Stranger than fiction

BOXING DAY 2014. As usual the telly is crap. Flicking through the mindless list of channels, we finally stumble across Jonathan Creek and I declare “Aha!”. Since it was once rather compelling, it is logical to think that it might still be, even if we are about to watch a repeat. However, as we become drawn into the clever weave of mystery and intrigue, it seems that it has been so long since I last saw it that it feels fresh. This one is called “The Judas Tree”.

In case you’re not familiar with Jonathan Creek, the main character is a creative consultant to an illusionist and in his spare time he solves crimes that appear to be supernatural. The bad guys are always clever illusionists themselves and it’s Jonathan’s job to figure out how they pulled off their dastardly crimes. He has had three sidekicks – this time it’s not Caroline Quentin, it’s the blonde one.

Anyway, there we are sitting in front of the TV, Alex trying to have a conversation with me while I try to keep up with the complexity of the plot. Jonathan meantime is rooting about in a darkened room, experiencing his own “Aha” moments with increasing frequency yet, like me, still scratching his head.

Earlier that day, I took Alex to task for having resorted to clipping my thigh with the back of his hand in order to get my attention. Now he is doing it again.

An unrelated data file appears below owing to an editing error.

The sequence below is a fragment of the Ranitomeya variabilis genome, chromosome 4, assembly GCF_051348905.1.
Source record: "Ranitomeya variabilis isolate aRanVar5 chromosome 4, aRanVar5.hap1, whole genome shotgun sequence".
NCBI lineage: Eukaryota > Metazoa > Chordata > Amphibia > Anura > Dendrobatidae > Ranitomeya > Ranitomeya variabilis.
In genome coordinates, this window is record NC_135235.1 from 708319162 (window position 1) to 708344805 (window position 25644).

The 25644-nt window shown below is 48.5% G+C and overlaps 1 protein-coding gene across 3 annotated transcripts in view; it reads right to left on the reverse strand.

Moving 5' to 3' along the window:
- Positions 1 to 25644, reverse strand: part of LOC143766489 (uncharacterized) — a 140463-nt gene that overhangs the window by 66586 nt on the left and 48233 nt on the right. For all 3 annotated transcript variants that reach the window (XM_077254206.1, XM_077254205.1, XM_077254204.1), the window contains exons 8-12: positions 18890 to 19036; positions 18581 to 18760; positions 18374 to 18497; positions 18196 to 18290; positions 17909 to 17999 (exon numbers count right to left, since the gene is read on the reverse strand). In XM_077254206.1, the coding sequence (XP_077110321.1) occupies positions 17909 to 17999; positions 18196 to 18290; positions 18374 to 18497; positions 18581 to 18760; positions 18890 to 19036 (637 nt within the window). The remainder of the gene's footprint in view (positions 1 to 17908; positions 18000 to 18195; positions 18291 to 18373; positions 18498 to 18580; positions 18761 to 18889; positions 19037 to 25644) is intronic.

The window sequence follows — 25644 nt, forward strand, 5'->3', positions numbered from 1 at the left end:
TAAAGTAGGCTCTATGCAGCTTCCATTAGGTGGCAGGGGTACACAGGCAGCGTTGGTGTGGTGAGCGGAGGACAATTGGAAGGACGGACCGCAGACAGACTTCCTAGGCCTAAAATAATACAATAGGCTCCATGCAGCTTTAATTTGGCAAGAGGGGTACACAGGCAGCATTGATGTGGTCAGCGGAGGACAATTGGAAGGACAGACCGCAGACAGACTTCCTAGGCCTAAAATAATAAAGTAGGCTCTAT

But this time, before I have a chance to yelp the word “Ooowwwww!”, Jonathan’s bubbly assistant Sheridan says to him, completely out of context with the rest of the dialogue, “What’s that smacking sound?”

In true Scooby Doo fashion, my jaw drops and I turn to Alex, who is looking back at me, eyes nearly popping out of his head.

All together now “Aaaaaaaaaaaaaaaa-aaaaaaaaaaaaaaahhhhhhhhhhh!”

“Shaggy?”

“Okay, Alex, seriously – how did you do that?”

Once the initial shock of such a freaky coincidence is over and we are both satisfied that the other hasn’t been sneaking a shifty peek on a +1 channel, we devote both our attentions to the eventual resolution of the case, convinced that if we keep our earflaps wide open, the significance of the smacking sound will be revealed. After all, it is reasonable to assume that it is a clue. We listen … and we wait ….

But the eerie part is this … when all the pennies finally drop, the smacking sound is not one of them. Those four words served no purpose whatsoever. Now I’m going to have to replay the whole damn lot to make sure it even happened.

Can two people imagine the same thing? What if the idea to start slapping my thigh had actually been planted in Alex’s head two nights before during an earlier episode of Jonathan Creek? I’m scared to google this in case I’ve just taken part in an outdated and well documented mind control experiment by the BBC! I’d hate to ruin a good story.

Copyright (c) M K MacInnes

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